Derek quickly takes off his shoes, shirt, and shorts and prepares to jump in.
He gives me one quick look to make sure this isn't some cruel prank and to make sure this is indeed happening.
Derek swims like a freaking dolphin and reaches Titus and has him quickly secured. He asks Jayce if he's okay and when Jayce says he is, Derek tells Jayce to swim the rest of the way to the middle dock. Jayce does and quickly Derek arrives, dragging Titus with him. He gets Titus up out of the water, turns him on his side. Titus vomits.
While this was all happening, I looked to the other side of the lake and saw the old men with their canoe shack. They heard and saw what was happening. But, like me, they weren't sure if it was serious or not.
Now that everyone was up on that middle dock, I quickly ran to the van and drove like a bat out of you know where to the other side of the lake. I ran down to the beach, where one old man was already in a canoe.
When he saw me, he asked if he should go out there. I said "Yes, please, they won't make it back."
So, off he goes.
It takes forever to get there as 1) it's a canoe 2) it's an old man.
While waiting , I ask the other man how often this happens, at this lake.
He said it's never happened before.
There are "Swim at Own Risk" and "No Lifeguard on Duty" signs everywhere. But, I was still shocked that this had not happened before.
Finally, the boat guy reached the dock. Jayce and Derek helped Titus into the canoe (with a life jacket on). Jayce jumped back into the water but clung to the canoe. Derek dove in and beat everyone back.
Once out of the water, Titus was very much in shock. He vomited again, his entire body shaking.
I ran up to the van, grabbed a towel.
And cried. Hard.
About this time, my cell phone beeps that I have a text.
It's from Lisa, Titus' mom.
"How's everything going over there? ( :"
"Okay! Just finishing up. Be home soon!"
We eventually got Titus into dry clothes. We loaded up the van and headed back into town. The sandboard shop where we rented the boards was across town. As I drove, with Titus in the passenger seat, Derek and Jayce in the back, I could tell Titus was having a hard time.
Once at the shop, I send in Jayce and Derek to return all the boards. I ask Titus if he's okay.
Now, you've heard "My life passed before my eyes"? Well, just because you're only 18, it doesn't mean your life has been meaningless. It doesn't mean you don't have regrets. I will not tell you what Titus said, as I hold it dear and sacred that he told me. But, I will say, we were both sobbing by the time he was done.
Jayce and Derek come back to the van, I step out to call my husband and let him in on a little that has happened and explain that I want to hang out in town for a bit. I don't want to head back over the mountain, where I'll have no cell service and the nearest doctor is an hour away. Everyone was acting perfectly fine, just wanted to be certain.
As I hang up with my husband and turn towards the van, Titus is waiting for me.
He says "I want you to know, I would've tried to swim that far even if you would've said "No". It's not your fault. I wanted to do it so I did."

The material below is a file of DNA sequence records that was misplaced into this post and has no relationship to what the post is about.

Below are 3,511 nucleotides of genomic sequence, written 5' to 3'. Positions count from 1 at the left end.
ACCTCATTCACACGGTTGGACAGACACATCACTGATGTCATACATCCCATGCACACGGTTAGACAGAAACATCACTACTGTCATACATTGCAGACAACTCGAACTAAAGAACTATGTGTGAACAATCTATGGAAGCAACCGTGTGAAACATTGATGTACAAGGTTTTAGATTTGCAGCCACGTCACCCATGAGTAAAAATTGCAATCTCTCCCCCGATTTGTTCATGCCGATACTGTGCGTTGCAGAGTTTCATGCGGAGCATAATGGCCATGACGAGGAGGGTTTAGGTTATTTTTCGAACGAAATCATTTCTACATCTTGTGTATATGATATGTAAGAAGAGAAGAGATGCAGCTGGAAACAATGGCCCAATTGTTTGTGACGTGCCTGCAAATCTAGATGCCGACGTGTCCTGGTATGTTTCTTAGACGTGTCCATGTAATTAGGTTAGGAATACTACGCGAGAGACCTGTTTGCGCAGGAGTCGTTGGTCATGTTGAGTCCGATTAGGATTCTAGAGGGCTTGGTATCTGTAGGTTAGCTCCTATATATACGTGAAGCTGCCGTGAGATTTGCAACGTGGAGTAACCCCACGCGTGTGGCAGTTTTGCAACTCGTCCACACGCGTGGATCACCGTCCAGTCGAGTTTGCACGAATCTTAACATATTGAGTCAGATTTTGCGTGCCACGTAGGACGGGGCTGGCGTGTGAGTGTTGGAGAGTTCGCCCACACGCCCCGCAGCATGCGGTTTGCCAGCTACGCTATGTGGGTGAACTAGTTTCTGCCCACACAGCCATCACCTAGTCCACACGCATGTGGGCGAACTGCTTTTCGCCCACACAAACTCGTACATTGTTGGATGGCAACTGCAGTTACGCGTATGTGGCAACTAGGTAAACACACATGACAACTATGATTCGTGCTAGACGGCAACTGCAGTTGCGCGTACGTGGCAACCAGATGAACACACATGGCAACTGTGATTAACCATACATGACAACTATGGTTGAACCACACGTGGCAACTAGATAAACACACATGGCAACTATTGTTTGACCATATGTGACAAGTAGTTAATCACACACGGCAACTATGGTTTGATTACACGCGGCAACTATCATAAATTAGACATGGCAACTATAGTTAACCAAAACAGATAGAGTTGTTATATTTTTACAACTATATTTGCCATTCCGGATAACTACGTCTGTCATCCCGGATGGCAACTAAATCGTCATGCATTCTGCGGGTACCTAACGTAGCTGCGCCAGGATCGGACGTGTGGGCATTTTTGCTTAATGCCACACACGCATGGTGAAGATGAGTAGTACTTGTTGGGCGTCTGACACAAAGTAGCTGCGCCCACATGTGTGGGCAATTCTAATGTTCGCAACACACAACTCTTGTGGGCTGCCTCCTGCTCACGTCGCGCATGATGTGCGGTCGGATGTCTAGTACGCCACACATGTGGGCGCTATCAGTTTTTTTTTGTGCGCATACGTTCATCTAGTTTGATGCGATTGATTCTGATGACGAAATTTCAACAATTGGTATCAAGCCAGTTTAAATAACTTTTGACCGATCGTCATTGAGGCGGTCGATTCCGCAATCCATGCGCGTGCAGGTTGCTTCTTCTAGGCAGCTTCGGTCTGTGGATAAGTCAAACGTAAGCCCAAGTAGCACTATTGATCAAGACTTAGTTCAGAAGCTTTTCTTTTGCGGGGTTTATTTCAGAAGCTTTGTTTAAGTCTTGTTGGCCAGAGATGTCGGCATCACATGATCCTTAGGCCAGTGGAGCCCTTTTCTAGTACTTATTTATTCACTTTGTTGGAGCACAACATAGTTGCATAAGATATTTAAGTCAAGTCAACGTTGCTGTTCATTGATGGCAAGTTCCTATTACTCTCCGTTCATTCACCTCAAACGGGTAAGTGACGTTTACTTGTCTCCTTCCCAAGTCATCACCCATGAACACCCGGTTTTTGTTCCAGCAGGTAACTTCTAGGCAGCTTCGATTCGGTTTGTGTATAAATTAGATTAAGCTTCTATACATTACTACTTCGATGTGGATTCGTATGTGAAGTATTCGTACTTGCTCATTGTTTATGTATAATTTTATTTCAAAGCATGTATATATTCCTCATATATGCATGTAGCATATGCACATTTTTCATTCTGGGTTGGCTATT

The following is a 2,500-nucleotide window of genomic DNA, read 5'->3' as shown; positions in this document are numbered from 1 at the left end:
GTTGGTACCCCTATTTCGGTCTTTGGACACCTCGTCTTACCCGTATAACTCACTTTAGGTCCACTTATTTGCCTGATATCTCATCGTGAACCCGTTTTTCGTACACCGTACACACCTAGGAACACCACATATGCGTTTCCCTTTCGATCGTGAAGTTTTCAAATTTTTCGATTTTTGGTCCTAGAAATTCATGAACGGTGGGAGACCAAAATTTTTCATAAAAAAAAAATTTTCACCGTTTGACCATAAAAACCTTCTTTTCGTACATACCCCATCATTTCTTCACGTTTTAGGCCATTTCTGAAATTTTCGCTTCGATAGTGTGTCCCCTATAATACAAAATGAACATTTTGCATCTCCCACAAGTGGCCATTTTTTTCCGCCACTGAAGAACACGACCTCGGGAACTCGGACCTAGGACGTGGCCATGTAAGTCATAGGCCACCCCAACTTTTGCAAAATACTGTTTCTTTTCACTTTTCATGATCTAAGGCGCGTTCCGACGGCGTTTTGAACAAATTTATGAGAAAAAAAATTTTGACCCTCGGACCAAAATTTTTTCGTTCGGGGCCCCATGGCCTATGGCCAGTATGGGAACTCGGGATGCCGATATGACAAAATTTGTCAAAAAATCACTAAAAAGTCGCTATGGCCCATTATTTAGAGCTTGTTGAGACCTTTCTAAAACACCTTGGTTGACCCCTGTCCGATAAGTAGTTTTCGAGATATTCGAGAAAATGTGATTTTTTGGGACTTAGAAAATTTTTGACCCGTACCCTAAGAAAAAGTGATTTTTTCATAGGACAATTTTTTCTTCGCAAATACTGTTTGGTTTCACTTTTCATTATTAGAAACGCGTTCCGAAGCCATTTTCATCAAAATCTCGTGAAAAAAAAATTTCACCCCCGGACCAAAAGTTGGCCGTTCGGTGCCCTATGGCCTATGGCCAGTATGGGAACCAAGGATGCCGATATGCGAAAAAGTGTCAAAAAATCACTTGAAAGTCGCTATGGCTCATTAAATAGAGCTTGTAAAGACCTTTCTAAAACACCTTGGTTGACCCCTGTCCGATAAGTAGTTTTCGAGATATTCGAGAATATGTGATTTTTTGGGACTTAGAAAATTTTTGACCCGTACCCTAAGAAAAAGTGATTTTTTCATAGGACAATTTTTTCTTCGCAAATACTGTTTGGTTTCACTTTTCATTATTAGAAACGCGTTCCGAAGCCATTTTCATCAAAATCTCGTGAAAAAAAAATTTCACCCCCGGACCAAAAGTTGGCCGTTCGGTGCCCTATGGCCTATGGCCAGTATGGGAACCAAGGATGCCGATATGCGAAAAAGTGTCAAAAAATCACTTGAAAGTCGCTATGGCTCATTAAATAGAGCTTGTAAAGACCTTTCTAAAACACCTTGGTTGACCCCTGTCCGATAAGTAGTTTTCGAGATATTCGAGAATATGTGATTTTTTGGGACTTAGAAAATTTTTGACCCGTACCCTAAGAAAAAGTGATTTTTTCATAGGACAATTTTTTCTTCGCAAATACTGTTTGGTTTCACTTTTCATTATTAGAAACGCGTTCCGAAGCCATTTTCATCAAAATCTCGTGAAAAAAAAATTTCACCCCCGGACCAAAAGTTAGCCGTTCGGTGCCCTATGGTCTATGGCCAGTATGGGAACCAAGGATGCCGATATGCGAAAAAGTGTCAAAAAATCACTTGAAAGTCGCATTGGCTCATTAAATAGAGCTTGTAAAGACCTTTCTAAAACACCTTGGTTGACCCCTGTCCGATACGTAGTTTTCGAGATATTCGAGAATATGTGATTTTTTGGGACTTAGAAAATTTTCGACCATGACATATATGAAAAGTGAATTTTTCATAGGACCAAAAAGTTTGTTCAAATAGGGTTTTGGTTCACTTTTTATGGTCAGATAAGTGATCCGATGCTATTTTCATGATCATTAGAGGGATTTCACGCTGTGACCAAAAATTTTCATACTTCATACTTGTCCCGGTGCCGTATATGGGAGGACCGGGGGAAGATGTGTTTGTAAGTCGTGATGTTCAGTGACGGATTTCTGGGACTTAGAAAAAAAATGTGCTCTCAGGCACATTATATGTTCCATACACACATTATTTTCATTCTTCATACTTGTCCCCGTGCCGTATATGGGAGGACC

He knew. He knew that I felt extremely guilty for letting them swim out there like that.
He tried his very hardest to convince me it wasn't my fault. And, I tried my very hardest to convince him I will always feel guilty.
I also expressed my fears about what his mother was going to say. My friend, the woman whose one fear is drowning.
Titus asked if we needed to tell her.
"Ummmm....yeah. We do. There is no way I can look at her and NOT tell her. Plus, I will most certainly burst into tears as soon as I see her".
We went to the local burger joint and ate dinner. There was lots of laughter and also, lots of "what ifs" that night.
Have you ever heard that drowning is very quiet? I had, but never got it until that day.
There were families all around us. Only myself, the boys and the two old men even had a clue what was going on, just feet away.
There was no huge splashing and thrashing.
Just a quiet "Help".
One conversation we all had that night was if Derek had saved Titus', and on some level, Jayce's lives.
I believe he did.
Jayce could not help Titus as Titus is much larger and Jayce was very tired. I firmly believe Jayce would've died trying.
I could've swam out there but certainly not fast enough and I'm certain I would not have had enough strength to swim dragging Titus.
The old men would've never made it there in time.
What if I hadn't have drove them that day?
What if Derek hadn't of come down to the dock and instead went to the car, looking for food?
When we finally made it home, I let Titus go in and tell his mother all that had happened. She came out and yes, I immediately started crying. She hugged me and said "I'm so glad you were there and it's okay."
And, of course, she hugged Derek and said "Thank you!"
It's been several weeks since this happened. I still cry. Hard.
I still feel guilty. I always will.
But, I'm okay with it. There's nothing wrong with a little guilt.
I'd rather feel guilty with the results we do have instead of guilt for how it could've turned out.
We did have some fun that day. This was taken after dinner, at BJs ice cream shop (I can guarantee you the boys felt good enough to giggle when I pulled into the parking lot). Derek, Jayce and Titus. With serious faces and not wanting to actually touch each other.
It's a special kind of love. :)